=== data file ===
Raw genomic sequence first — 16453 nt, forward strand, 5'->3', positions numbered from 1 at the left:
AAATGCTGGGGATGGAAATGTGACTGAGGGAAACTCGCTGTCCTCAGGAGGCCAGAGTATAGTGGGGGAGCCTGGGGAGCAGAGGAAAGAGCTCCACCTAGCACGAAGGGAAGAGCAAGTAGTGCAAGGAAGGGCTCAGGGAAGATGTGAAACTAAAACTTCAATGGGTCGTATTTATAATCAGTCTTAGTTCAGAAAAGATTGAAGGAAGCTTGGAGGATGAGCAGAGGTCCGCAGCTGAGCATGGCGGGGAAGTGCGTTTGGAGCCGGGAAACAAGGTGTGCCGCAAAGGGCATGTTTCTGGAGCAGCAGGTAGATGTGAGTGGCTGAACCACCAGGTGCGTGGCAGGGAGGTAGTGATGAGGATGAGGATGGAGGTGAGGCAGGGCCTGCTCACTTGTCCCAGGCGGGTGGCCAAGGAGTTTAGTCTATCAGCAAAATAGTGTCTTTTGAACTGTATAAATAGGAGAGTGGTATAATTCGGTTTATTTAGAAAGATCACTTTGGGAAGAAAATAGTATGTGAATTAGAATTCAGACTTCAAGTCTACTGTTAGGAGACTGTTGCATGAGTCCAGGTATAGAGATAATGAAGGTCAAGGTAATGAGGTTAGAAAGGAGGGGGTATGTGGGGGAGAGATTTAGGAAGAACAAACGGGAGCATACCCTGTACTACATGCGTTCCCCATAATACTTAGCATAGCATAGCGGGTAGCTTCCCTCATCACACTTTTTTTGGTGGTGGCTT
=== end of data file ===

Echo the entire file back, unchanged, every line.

Raw genomic sequence first — 16453 nt, forward strand, 5'->3', positions numbered from 1 at the left:
AAATGCTGGGGATGGAAATGTGACTGAGGGAAACTCGCTGTCCTCAGGAGGCCAGAGTATAGTGGGGGAGCCTGGGGAGCAGAGGAAAGAGCTCCACCTAGCACGAAGGGAAGAGCAAGTAGTGCAAGGAAGGGCTCAGGGAAGATGTGAAACTAAAACTTCAATGGGTCGTATTTATAATCAGTCTTAGTTCAGAAAAGATTGAAGGAAGCTTGGAGGATGAGCAGAGGTCCGCAGCTGAGCATGGCGGGGAAGTGCGTTTGGAGCCGGGAAACAAGGTGTGCCGCAAAGGGCATGTTTCTGGAGCAGCAGGTAGATGTGAGTGGCTGAACCACCAGGTGCGTGGCAGGGAGGTAGTGATGAGGATGAGGATGGAGGTGAGGCAGGGCCTGCTCACTTGTCCCAGGCGGGTGGCCAAGGAGTTTAGTCTATCAGCAAAATAGTGTCTTTTGAACTGTATAAATAGGAGAGTGGTATAATTCGGTTTATTTAGAAAGATCACTTTGGGAAGAAAATAGTATGTGAATTAGAATTCAGACTTCAAGTCTACTGTTAGGAGACTGTTGCATGAGTCCAGGTATAGAGATAATGAAGGTCAAGGTAATGAGGTTAGAAAGGAGGGGGTATGTGGGGGAGAGATTTAGGAAGAACAAACGGGAGCATACCCTGTACTACATGCGTTCCCCATAATACTTAGCATAGCATAGCGGGTAGCTTCCCTCATCACACTTTTTTTGGTGGTGGCTT